Australian Dictionary of Biography

  • Tip: searches only the name field
  • Tip: Use double quotes to search for a phrase

Begg, Kenneth Gowan (1901–1975)

by L. W. Weickhardt

This article was published in Australian Dictionary of Biography, Volume 13, (MUP), 1993

Kenneth Gowan Begg (1901-1975), businessman, was born on 22 October 1901 at Prahran, Melbourne, son of Arthur Begg, contractor, and his wife Caroline Mary, née Gowan, both Victorian born. Educated at Melbourne Church of England Grammar School in 1915-20, Kenneth showed no particular scholastic promise, but became a prefect, represented the school in athletics, football and rowing, stroked the first VIII and was captain of boats. Once he had gained experience with several mercantile firms and studied commercial subjects at night, he worked in Sydney for Henry York, a general merchant and agent for German dyestuffs, before going to New Zealand in 1926 to manage York's business there. On 12 December 1928 at All Saints Anglican Church, Woollahra, Sydney, Begg married Helen Raine.

Having bought shares to acquire 80 per cent of the capital, in 1931 Begg became sole owner of York's expanded company, Dyes & Chemicals (N.Z.) Ltd. These transactions had taken place in the Depression when Begg had confidence and his employers none. After World War II had severed links with German companies, in 1940 Begg negotiated the sale of his business to Imperial Chemical Industries of Australia and New Zealand Ltd which appointed him managing director of I.C.I. (N.Z.) Ltd. In 1942 he moved to Melbourne to manage the chemical division of I.C.I.A.N.Z.; he became commercial director (1946), commercial managing director (1948) and chairman and managing director (1953).

Begg made a smooth transition from agency work to head the complex, manufacturing organization in which petrochemicals were a rapidly-growing component. The transfer and adaptation of technology from the I.C.I. parent and from other sources demanded research and development skills of high order. Laboratories which were opened in 1956 produced several innovations that had international success, such as the flame ionization detector (1957) used in gas chromatography. When corporate growth required new headquarters, the firm moved in 1958 from the central business district to an eighteen-storey tower in East Melbourne: in 1990 I.C.I. House became the first, modern, high-rise block to be added to Victoria's historic buildings register.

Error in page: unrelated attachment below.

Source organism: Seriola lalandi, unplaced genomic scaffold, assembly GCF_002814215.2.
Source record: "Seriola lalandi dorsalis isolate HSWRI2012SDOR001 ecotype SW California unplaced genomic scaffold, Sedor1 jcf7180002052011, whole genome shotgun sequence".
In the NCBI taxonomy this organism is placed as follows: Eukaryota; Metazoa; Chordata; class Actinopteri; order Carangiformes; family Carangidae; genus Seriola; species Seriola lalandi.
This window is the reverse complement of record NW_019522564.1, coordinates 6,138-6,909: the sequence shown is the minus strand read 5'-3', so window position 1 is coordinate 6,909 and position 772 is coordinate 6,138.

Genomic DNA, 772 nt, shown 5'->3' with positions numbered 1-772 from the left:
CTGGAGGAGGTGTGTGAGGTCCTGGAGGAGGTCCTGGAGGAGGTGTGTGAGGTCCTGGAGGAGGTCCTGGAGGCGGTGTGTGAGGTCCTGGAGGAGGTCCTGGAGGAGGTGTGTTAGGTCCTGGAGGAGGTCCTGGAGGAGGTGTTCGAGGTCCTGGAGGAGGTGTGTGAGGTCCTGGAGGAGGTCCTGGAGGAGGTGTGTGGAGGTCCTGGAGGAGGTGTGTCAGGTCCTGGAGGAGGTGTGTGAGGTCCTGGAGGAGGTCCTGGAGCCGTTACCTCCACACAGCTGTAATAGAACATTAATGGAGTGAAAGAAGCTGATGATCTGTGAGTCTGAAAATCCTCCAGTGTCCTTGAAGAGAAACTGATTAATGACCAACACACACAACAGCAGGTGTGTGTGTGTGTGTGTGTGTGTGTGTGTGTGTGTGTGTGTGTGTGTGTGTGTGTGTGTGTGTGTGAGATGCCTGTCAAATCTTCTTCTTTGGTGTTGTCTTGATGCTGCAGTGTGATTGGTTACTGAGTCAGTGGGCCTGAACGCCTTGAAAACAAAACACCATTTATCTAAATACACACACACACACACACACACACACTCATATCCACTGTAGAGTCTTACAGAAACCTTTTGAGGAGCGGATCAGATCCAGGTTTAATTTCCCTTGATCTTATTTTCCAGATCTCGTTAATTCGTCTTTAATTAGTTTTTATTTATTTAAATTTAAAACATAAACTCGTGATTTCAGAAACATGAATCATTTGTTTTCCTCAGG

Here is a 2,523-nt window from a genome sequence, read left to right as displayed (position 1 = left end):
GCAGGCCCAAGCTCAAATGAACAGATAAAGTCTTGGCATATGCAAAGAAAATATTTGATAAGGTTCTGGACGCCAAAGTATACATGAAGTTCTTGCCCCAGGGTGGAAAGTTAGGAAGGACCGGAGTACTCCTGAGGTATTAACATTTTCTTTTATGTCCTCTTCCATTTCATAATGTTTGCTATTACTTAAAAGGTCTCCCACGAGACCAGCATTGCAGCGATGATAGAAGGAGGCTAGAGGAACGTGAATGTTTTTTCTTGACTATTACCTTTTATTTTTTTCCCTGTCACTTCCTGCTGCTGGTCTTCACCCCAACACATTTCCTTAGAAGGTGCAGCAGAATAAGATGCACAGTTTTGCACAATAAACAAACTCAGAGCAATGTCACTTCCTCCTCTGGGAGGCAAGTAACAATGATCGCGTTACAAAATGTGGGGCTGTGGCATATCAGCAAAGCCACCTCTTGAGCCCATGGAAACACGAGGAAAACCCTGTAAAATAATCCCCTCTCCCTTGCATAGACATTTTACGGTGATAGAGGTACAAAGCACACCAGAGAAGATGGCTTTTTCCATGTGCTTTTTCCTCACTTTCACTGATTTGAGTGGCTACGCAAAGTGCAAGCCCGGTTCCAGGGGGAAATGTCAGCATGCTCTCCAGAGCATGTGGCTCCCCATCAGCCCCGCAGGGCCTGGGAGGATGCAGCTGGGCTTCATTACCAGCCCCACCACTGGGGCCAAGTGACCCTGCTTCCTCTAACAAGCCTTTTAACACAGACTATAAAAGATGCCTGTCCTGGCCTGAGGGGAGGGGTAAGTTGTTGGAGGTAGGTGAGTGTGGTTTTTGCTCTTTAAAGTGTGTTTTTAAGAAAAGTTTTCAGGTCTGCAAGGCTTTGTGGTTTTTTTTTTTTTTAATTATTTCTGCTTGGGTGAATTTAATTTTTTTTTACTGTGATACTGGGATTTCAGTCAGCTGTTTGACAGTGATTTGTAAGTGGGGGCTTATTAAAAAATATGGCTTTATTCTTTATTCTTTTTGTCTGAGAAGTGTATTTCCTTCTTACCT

Tall and dignified, Begg was highly regarded throughout the company for being approachable and humane; he was, at the same time, a very private and self-effacing man who shunned publicity. He served as a trustee (1958-64) of the National Gallery of Victoria, was a member of the Australian Atomic Energy Commission, the advisory council of the Department of Supply, the board of management of Alfred Hospital and the council of the Victorian Artists Society, and belonged to the Melbourne and Australian clubs. Retiring to Portsea in 1963, he played golf, went fishing and cultivated carnations commercially. He died on 2 March 1975 at Portsea and was cremated; his wife, daughter and two sons survived him.

Select Bibliography

  • ICIANZ, Circle, Summer 1950, 19 July 1963
  • Australasian Insurance and Banking Record, 25 May 1953, p 206
  • Herald (Melbourne), 5 May 1953
  • Age (Melbourne), 6 May 1953, 5 Mar 1975, 22 Mar 1990
  • G. Blainey, unpublished history of I.C.I.A.N.Z. (1959, Company Archives, Melbourne)
  • private information.

Citation details

L. W. Weickhardt, 'Begg, Kenneth Gowan (1901–1975)', Australian Dictionary of Biography, National Centre of Biography, Australian National University, http://adb.anu.edu.au/biography/begg-kenneth-gowan-9472/text16663, published first in hardcopy 1993, accessed online 18 November 2018.

This article was first published in hardcopy in Australian Dictionary of Biography, Volume 13, (MUP), 1993

View the front pages for Volume 13

© Copyright Australian Dictionary of Biography, 2006-2018